We drive every generation of Chevrolet Corvette and meet the owners

We drive every generation of Chevrolet Corvette and meet the owners

Corvette: the greatest American dynasty. But which is the best? We drive every generation – including the new mid-engined convertible.


Making us feel young: eight generations of Corvette. We drive every generation of Chevrolet Corvette and meet the owners

The man’s nothing if not versatile. Sam Chick’s last CAR shoot was portraiture of Nissan’s CEO. This month? Corvettes

We drive every generation of Chevrolet Corvette and meet the owners

Cars, like car magazines, come and go. Only a handful of names have the flexibility and cultural clout to weather changing tastes and regulatory obstacles. Even CAR's 60-year run looks inconsequential next to the seven decades of service put down by America’s favourite sports car, the plastic-fantastic Corvette.

The use of fibreglass as a body medium for the original C1 Corvette was a radical move for a big OEM like GM. But underneath the 1953 Motorama show car’s Polo-white body with its micro tail fins, it was mostly parts-bin stuff to keep costs down, though the 235 cubic-inch (3.9-litre) V8 moved backwards in the leaf-sprung, ladder-framed chassis to benefit weight distribution. It was also hopped-up to 150bhp thanks to mods that included a third carb and hotter cam.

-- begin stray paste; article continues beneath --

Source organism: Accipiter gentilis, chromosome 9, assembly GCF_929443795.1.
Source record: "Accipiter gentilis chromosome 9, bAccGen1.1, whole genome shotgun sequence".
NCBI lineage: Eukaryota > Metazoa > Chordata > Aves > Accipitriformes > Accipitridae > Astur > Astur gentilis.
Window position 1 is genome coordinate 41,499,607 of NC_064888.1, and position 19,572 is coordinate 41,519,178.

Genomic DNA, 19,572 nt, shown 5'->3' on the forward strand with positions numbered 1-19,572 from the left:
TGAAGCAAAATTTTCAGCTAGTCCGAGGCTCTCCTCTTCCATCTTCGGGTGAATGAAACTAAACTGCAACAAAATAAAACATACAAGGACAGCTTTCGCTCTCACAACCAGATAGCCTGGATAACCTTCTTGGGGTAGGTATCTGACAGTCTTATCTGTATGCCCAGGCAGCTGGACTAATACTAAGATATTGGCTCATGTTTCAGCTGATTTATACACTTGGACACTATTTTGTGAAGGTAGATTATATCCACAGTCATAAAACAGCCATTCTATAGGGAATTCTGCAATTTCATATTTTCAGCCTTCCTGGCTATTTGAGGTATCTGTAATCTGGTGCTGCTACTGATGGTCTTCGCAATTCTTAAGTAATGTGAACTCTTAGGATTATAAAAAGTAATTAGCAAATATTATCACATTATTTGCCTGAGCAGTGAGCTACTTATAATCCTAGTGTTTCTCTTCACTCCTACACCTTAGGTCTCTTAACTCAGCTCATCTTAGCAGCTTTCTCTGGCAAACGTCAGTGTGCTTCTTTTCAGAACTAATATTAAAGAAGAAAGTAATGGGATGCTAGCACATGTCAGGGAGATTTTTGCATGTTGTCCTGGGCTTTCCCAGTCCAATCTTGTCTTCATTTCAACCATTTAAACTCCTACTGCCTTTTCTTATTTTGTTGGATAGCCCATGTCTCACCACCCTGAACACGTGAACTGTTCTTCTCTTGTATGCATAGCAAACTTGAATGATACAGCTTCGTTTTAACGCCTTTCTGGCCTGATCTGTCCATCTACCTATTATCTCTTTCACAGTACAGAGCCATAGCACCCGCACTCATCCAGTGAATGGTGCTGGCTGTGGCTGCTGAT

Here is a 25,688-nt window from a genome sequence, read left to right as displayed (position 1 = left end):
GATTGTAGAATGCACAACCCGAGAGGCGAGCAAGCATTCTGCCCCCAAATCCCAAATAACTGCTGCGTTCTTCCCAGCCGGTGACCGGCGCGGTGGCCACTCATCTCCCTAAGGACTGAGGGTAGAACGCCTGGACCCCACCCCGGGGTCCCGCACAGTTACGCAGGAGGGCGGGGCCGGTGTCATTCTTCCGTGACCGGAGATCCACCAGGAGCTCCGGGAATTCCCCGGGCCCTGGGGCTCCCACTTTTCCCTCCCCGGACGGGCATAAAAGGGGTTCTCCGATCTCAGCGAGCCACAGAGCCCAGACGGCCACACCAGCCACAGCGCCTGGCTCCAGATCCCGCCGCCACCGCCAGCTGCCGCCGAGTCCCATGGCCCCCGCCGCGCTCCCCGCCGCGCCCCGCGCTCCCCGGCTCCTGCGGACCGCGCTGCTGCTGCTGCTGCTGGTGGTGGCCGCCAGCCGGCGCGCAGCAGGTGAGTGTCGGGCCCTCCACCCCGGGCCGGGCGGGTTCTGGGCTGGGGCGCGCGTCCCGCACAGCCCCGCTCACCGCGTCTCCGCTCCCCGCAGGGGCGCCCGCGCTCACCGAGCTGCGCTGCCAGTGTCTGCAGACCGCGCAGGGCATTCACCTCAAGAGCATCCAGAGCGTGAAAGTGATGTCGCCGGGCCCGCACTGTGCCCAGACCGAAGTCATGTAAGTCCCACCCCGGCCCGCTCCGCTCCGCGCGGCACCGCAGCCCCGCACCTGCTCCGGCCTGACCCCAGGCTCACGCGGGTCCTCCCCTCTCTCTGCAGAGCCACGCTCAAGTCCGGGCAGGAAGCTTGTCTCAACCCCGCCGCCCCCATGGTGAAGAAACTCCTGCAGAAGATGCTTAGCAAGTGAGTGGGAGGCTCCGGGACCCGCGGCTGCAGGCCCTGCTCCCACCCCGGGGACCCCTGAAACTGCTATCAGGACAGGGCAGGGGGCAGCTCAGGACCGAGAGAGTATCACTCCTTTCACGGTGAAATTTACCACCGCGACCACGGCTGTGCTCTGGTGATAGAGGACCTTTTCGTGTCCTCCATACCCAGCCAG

We drive every generation of Chevrolet Corvette and meet the owners

That still made it less powerful than Jaguar’s similarly-priced XK120, the only transmission available was a two-speed Powerglide auto and buyers had to contend with iffy panel fit and leaks. Sales were slow for the first two years and GM could have pulled the plug. Instead, it pulled out the barely-lit Blue Flame straight-six and dropped in Chevrolet’s brand new 265-cube (4.3-litre) small-block V8 plus a three-speed manual in time to face-off with Ford’s new also-two-seat Thunderbird.

The 0-60mph time fell from 11.0sec to 8.5 for ’55 thanks to the 195bhp small-block, and to as little as 5.7 seconds in 1957, when the V8 was opened up to 283 cubic inches (4.7 litres) and optionally available with Ramjet mechanical fuel injection that claimed 283bhp – the mythical 1bhp per cubic inch. Bob West’s ’57, the C1 you see here, is packing dual carbs and slightly less heat. But its 245bhp punch still feels strong today. It was seriously rock ’n’ roll for 1957.